Your theory sounds like a good theory, but its just a theory. Remember, no battle plan survives contact with the enemy.

Aaron writes:

this sounds like a lemons problem to me.

There's also a discount factor involved, which you hint at near the end. The rate at which advice is discounted is a function of the supply of either bad advice (as a proportion of total advice) or advice in general.

J M Lonsdale writes:

I think this analysis leaves out the most obvious reason for parental and child disagreements: Time preference. Parents want things to work out well for their kids in the long run. Kids want to have fun in the short term.

And of course there are compromises between the two... (Parents want kids to do engineering, kid wants an easy subject... they compromise on econ because at least there is some math).

Ian D-B writes:

You've got the wrong game, and it's clear from your hyperinflation comment. Rhetorical hyperinflation means that you're not in an equilibrium. This is actually a cheap talk signalling model. Parents and child have different preferences. Children have imperfect information about the outcome of actions. Parents have private information on the outcome. Signalling -- parents telling kids what to do -- is costless. Crawford and Sobel (1982) show that the equilibrium is for kids to partition the range of possible statements from parents and for a signal anywhere in a part of a partition to get the same response. ,There is no fully separating equilibrium -- i.e. kids never trust parents completely -- and there is always a pooling equilibrium -- some kids do whatever they want.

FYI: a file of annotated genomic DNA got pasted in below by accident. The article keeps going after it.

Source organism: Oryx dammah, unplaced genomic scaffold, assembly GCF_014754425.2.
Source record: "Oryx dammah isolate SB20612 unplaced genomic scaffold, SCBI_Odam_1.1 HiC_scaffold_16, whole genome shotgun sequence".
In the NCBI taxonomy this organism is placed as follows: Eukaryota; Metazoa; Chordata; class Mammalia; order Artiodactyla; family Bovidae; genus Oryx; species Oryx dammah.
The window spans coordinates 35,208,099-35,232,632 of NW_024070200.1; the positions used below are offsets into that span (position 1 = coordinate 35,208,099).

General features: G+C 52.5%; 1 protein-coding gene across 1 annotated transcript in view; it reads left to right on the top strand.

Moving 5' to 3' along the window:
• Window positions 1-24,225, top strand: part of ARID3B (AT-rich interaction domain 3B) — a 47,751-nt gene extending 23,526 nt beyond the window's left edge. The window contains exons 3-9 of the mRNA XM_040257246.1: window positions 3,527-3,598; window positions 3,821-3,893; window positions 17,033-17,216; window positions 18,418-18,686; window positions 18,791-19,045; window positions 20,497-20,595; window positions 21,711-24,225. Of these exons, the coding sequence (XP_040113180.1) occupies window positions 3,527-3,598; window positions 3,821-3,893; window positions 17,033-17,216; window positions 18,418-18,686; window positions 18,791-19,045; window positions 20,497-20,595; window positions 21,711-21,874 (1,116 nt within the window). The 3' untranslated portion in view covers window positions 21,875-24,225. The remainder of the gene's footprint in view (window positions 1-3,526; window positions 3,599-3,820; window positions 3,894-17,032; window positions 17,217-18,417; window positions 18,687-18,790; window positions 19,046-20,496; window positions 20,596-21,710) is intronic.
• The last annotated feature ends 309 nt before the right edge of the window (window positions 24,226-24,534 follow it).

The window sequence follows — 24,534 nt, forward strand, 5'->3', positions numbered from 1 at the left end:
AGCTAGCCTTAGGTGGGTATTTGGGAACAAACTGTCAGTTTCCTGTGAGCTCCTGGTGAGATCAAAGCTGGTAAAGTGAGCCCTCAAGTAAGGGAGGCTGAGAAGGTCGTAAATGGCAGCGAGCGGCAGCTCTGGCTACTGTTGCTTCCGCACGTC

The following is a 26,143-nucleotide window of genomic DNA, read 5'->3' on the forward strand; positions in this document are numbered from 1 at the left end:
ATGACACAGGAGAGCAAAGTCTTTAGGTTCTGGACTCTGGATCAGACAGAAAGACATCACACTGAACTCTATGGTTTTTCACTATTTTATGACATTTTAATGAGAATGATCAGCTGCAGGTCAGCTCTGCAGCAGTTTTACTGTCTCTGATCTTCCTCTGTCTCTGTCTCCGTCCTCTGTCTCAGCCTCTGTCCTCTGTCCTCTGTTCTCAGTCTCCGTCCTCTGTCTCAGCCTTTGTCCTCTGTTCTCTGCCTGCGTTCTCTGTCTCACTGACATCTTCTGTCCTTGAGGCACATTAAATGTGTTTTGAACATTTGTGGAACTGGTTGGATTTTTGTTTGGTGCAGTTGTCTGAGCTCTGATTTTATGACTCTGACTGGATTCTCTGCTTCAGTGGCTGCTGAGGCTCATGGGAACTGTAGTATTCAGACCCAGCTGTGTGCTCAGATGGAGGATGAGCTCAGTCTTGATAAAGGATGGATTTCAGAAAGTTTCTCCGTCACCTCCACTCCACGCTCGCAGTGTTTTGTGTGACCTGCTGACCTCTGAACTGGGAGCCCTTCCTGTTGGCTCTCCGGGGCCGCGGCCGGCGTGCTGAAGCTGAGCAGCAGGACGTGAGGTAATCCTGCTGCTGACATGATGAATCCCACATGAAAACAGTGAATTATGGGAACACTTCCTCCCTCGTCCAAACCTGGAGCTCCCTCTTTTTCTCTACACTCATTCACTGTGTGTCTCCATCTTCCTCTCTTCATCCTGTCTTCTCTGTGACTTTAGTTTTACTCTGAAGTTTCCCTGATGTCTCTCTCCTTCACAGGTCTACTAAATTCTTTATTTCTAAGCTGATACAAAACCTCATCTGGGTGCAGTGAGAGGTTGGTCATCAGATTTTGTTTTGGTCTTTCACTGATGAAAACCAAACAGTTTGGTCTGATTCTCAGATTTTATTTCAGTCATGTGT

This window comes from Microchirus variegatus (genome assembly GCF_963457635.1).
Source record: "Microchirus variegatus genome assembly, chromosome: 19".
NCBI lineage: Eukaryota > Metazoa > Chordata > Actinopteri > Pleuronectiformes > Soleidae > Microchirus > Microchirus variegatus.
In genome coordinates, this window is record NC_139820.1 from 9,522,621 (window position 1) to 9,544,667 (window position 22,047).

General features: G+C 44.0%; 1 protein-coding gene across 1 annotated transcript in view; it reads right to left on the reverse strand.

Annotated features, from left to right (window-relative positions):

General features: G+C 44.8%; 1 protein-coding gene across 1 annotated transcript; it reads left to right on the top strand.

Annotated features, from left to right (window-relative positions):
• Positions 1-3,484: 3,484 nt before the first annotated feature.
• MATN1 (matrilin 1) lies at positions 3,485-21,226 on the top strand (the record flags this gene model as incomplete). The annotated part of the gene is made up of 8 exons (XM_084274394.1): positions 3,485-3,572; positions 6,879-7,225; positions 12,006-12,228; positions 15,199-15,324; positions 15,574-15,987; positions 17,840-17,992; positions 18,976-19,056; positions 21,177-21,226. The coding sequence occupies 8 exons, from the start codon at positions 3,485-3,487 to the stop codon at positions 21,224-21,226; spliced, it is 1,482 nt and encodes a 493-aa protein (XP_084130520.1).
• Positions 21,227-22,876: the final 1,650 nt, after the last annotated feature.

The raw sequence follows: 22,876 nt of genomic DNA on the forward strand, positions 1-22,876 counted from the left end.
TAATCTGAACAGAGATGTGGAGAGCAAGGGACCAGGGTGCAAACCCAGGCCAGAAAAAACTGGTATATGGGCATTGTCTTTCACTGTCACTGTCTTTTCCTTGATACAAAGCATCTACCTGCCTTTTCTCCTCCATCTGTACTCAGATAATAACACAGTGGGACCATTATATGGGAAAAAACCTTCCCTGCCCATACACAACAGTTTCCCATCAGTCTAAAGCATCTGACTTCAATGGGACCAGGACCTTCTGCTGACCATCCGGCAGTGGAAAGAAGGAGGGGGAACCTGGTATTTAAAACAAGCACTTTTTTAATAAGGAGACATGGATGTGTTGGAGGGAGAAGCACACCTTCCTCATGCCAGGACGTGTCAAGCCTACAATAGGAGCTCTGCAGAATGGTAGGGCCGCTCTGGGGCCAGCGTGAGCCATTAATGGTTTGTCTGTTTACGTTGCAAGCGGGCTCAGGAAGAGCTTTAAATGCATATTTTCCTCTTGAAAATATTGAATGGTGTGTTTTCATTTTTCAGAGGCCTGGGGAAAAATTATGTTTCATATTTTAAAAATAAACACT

As to building credibility, there are two things this could mean. One, kids think parents always know best. Then the game is the same. The other (and the one I think you mean) is that parents have the same preferences as kids. Then there is a fully separating equilibrium, some kids always listen to their parents.